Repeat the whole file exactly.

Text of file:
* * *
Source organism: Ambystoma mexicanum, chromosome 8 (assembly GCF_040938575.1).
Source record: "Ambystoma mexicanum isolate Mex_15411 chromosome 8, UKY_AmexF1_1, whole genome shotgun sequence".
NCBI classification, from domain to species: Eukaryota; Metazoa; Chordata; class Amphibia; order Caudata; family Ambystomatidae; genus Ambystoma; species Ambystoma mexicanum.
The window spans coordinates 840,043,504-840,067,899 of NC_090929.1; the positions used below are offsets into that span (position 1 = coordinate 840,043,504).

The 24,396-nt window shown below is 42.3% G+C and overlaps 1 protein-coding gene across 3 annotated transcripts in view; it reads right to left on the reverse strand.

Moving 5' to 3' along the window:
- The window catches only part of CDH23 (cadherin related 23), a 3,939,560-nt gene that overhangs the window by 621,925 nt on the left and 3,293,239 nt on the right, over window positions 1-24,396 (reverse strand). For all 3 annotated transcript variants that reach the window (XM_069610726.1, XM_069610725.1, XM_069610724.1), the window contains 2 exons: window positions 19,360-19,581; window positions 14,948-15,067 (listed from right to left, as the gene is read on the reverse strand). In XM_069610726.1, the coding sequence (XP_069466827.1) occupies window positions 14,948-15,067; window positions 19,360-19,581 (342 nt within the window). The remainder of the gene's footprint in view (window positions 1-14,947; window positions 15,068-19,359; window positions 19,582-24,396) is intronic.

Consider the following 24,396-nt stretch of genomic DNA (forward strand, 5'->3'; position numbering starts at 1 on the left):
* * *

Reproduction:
Source organism: Ambystoma mexicanum, chromosome 8 (assembly GCF_040938575.1).
Source record: "Ambystoma mexicanum isolate Mex_15411 chromosome 8, UKY_AmexF1_1, whole genome shotgun sequence".
NCBI classification, from domain to species: Eukaryota; Metazoa; Chordata; class Amphibia; order Caudata; family Ambystomatidae; genus Ambystoma; species Ambystoma mexicanum.
The window spans coordinates 840,043,504-840,067,899 of NC_090929.1; the positions used below are offsets into that span (position 1 = coordinate 840,043,504).

The 24,396-nt window shown below is 42.3% G+C and overlaps 1 protein-coding gene across 3 annotated transcripts in view; it reads right to left on the reverse strand.

Moving 5' to 3' along the window:
- The window catches only part of CDH23 (cadherin related 23), a 3,939,560-nt gene that overhangs the window by 621,925 nt on the left and 3,293,239 nt on the right, over window positions 1-24,396 (reverse strand). For all 3 annotated transcript variants that reach the window (XM_069610726.1, XM_069610725.1, XM_069610724.1), the window contains 2 exons: window positions 19,360-19,581; window positions 14,948-15,067 (listed from right to left, as the gene is read on the reverse strand). In XM_069610726.1, the coding sequence (XP_069466827.1) occupies window positions 14,948-15,067; window positions 19,360-19,581 (342 nt within the window). The remainder of the gene's footprint in view (window positions 1-14,947; window positions 15,068-19,359; window positions 19,582-24,396) is intronic.

Consider the following 24,396-nt stretch of genomic DNA (forward strand, 5'->3'; position numbering starts at 1 on the left):